However, Frank advised the CBN to support the swift realisation of the aim of the guideline. “The CBN should be expedient in reviewing and re-admitting the remaining 59 HS Codes (raw-materials) of industrial raw-materials that are locally unavailable excluded from participation in the official Forex market. The huge forex needed for importation of these excluded raw-materials are currently being sourced from the BDC and parallel markets, which, no doubt, may continue to off-set the impact of the new guideline on the stability of the markets.”

In the same vein, the Director, Union Capital Ltd, Egie Akpata, believed it was a step in the right direction. He, however, added that the move was “not remotely enough to say we are near having a single exchange rate.”

Providing his expert opinion on exchange rate convergence, the Executive Director, Corporate Finance, BGL Capital Ltd, Femi Ademola, noted that, the ideal approach to foreign exchange management was to have a single market. According to him, “The current situation in Nigeria where there are several exchange rates for different services is not optimal.”

Ademola, however, added that, “As a developing economy, it should be understood that there is the need for evolution to the most appropriate model for the economy.

Although market determined exchange rate is perfect, it appears to be the least problematic in all the exchange rate mechanisms.”

“By allowing most services to access the official exchange rate market, there is the possibility of a convergence to a single market in the near future. While the BDCs could still operate as agents in the market, the influence of the parallel market would be reduced to insignificance in the new scheme,” Ademola posited, adding, “Finally, there will be the need for the official market to collapse with the I & E window so that we can truly have a single foreign exchange market.”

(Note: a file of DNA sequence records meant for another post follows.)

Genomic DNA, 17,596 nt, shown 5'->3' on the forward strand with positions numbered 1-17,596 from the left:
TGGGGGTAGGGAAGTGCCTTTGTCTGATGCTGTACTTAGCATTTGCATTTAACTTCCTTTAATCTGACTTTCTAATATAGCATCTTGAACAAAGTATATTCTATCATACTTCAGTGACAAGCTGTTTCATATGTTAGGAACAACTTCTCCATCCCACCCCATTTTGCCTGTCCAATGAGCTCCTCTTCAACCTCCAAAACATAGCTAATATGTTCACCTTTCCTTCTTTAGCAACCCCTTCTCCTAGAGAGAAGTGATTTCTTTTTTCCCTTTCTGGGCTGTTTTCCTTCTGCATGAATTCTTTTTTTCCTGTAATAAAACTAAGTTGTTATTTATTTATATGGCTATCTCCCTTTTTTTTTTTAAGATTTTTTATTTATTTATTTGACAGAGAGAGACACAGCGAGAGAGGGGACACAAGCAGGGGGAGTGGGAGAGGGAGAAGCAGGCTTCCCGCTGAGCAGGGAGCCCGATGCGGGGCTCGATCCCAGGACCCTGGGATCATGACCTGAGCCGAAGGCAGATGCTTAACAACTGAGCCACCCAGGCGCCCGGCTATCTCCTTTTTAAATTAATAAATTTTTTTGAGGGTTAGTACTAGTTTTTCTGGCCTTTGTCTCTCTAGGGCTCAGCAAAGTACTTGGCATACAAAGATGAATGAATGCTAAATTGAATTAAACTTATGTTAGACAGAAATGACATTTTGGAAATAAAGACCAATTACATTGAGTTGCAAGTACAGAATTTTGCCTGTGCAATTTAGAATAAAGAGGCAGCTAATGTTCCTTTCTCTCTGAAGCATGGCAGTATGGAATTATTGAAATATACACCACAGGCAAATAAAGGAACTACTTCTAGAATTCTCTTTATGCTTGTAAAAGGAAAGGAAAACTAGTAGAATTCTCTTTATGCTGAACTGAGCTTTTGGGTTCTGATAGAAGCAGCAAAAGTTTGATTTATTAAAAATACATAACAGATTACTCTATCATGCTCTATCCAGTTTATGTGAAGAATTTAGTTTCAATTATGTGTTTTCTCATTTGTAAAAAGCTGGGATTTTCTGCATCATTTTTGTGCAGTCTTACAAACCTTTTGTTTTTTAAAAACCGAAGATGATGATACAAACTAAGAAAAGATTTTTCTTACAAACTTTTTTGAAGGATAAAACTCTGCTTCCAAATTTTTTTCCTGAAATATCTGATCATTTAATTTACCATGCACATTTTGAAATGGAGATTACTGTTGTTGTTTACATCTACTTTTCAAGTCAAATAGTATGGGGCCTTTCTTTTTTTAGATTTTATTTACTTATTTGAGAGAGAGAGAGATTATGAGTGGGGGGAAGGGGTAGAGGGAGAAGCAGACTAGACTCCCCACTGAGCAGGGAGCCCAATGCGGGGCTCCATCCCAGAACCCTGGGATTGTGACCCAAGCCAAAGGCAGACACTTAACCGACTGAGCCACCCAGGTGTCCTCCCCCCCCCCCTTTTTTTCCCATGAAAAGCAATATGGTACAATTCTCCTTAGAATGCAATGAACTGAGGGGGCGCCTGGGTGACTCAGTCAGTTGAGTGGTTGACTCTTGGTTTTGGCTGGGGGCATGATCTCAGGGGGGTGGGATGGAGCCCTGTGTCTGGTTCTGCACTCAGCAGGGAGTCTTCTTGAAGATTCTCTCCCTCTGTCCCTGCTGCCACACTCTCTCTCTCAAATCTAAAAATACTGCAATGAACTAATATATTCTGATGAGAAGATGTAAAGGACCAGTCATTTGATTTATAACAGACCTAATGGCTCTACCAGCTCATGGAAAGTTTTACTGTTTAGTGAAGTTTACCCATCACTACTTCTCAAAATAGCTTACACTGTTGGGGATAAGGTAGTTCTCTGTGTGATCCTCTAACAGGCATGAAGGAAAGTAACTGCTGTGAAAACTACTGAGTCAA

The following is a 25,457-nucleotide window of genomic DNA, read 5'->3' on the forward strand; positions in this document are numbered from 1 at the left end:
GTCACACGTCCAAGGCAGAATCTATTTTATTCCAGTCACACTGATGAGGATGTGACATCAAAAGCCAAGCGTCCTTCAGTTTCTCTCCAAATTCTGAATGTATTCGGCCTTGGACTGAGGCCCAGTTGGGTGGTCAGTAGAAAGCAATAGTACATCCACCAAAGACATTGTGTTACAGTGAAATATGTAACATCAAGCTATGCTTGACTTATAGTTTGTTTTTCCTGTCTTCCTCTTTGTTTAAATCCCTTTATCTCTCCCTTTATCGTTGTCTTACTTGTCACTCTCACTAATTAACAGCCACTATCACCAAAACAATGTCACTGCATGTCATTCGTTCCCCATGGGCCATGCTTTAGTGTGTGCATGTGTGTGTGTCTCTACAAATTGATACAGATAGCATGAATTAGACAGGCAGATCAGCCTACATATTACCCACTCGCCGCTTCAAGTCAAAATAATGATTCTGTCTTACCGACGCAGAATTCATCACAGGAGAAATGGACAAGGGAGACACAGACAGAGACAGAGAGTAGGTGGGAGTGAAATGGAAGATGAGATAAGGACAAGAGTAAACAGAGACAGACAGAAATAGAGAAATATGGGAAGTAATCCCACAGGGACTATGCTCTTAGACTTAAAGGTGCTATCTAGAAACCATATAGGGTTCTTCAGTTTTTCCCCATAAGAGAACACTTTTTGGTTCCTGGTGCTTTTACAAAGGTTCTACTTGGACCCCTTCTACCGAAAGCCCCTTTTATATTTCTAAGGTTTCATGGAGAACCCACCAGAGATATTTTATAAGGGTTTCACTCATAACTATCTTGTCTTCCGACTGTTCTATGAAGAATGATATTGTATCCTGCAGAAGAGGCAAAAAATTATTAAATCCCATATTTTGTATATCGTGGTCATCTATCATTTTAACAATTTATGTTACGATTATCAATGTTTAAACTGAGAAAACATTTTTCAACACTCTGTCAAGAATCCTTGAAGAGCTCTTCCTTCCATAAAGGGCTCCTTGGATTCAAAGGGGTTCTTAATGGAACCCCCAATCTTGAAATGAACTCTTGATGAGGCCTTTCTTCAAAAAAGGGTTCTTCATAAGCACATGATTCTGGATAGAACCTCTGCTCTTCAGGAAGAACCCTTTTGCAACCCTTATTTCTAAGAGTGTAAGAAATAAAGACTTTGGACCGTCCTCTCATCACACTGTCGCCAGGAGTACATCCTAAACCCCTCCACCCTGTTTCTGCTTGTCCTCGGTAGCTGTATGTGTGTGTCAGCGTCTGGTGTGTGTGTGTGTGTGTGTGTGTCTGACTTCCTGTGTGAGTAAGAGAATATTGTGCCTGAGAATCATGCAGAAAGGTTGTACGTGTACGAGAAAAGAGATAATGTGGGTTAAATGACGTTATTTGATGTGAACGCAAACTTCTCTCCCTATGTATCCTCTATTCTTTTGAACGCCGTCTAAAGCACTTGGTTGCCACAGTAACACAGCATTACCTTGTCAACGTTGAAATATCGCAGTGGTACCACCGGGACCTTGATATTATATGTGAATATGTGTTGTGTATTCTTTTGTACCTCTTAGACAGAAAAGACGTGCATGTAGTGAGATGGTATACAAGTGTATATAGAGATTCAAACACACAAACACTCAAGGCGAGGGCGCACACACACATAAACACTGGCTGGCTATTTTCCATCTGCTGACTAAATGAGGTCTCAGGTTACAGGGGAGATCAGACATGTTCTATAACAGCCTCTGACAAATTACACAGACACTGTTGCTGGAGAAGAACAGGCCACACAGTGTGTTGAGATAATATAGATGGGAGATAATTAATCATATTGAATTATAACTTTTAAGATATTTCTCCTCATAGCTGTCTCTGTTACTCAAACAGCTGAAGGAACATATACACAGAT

Similarly, the CEO, The CFG Advisory Ltd, Adetilewa Adebajo, recalled that Nigeria had come a long way from the J.P Morgan Bond Index exclusion meltdown and the self inflicted mismanagement of the Naira. He, nevertheless, added that, “Confidence has now been restored to the markets and the rates have seen major convergence from the 520 Naira to the dollar high.”

Adebajo advised the CBN to “embrace a market driven system as the convergence remains stubborn despite the massive raw dollar intervention.”

According to him, “The CBN should focus on a market driven system and build more confidence in the futures market. They should also focus less on raw dollar interventions and use the futures market to telegraph the market, create stability and in the process preserve the reserves.”

For the CEO, Global Analytics Consulting, Tope Fasua, who stated that a single exchange rate regime was “an arduous task but it can be achieved,” “the ‘irrational exuberance’ of the market if I may use a Greenspanian term seem to have calmed down.”

“A lot of the volatility that we saw was due to mere speculation and that is obvious. Our economy is not so deep as to demand billions of dollars every quarter and even if it was I support whatever could be done to de-dollarise the economy and focus us on patronage or local products. It should now be evident that the single-minded push by market players for Nigeria to fully float its currency was and is still premature and could have greatly depreciated the currency in a way that will precipitate the trio of currency, financial and economic crises. Those who advised as such were a tad too academic and not contextual in their approaches,” he added.

However, pointing out that, “What the CBN has done at the end of the day is to create legitimate markets for an emotive segment – education and health and even travels,” Fasua said, “Ironically the same people who favoured a market-based approach seem to believe that segment should be locked out.”

“If the CBN locks out that segment of demands a new catastrophe will set in. So for now the market has been tamed and at some point a single rate may be attempted with minimal adverse consequences. For now calm has returned since that segment of the market seems satisfied to pay a premium so long as availability is assured.”